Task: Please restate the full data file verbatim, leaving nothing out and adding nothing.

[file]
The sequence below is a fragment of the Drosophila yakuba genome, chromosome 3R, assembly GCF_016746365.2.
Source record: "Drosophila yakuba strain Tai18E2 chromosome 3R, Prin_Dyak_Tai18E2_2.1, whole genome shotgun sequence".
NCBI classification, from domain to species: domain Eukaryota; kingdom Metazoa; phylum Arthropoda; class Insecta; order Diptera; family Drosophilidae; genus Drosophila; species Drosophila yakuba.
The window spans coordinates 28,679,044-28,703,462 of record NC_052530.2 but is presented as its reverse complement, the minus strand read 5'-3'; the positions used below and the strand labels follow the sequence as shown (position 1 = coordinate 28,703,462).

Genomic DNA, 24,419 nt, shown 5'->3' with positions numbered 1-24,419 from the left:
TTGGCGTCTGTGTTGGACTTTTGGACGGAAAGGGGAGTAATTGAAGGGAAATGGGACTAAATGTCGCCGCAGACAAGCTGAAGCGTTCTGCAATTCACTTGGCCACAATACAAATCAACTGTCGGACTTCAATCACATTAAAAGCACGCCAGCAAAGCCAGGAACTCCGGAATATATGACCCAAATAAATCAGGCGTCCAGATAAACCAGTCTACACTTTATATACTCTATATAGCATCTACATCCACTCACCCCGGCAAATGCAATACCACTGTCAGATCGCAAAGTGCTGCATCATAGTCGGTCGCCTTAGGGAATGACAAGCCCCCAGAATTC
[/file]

The sequence below is a fragment of the Drosophila yakuba genome, chromosome 3R, assembly GCF_016746365.2.
Source record: "Drosophila yakuba strain Tai18E2 chromosome 3R, Prin_Dyak_Tai18E2_2.1, whole genome shotgun sequence".
NCBI classification, from domain to species: domain Eukaryota; kingdom Metazoa; phylum Arthropoda; class Insecta; order Diptera; family Drosophilidae; genus Drosophila; species Drosophila yakuba.
The window spans coordinates 28,679,044-28,703,462 of record NC_052530.2 but is presented as its reverse complement, the minus strand read 5'-3'; the positions used below and the strand labels follow the sequence as shown (position 1 = coordinate 28,703,462).

Genomic DNA, 24,419 nt, shown 5'->3' with positions numbered 1-24,419 from the left:
TTGGCGTCTGTGTTGGACTTTTGGACGGAAAGGGGAGTAATTGAAGGGAAATGGGACTAAATGTCGCCGCAGACAAGCTGAAGCGTTCTGCAATTCACTTGGCCACAATACAAATCAACTGTCGGACTTCAATCACATTAAAAGCACGCCAGCAAAGCCAGGAACTCCGGAATATATGACCCAAATAAATCAGGCGTCCAGATAAACCAGTCTACACTTTATATACTCTATATAGCATCTACATCCACTCACCCCGGCAAATGCAATACCACTGTCAGATCGCAAAGTGCTGCATCATAGTCGGTCGCCTTAGGGAATGACAAGCCCCCAGAATTC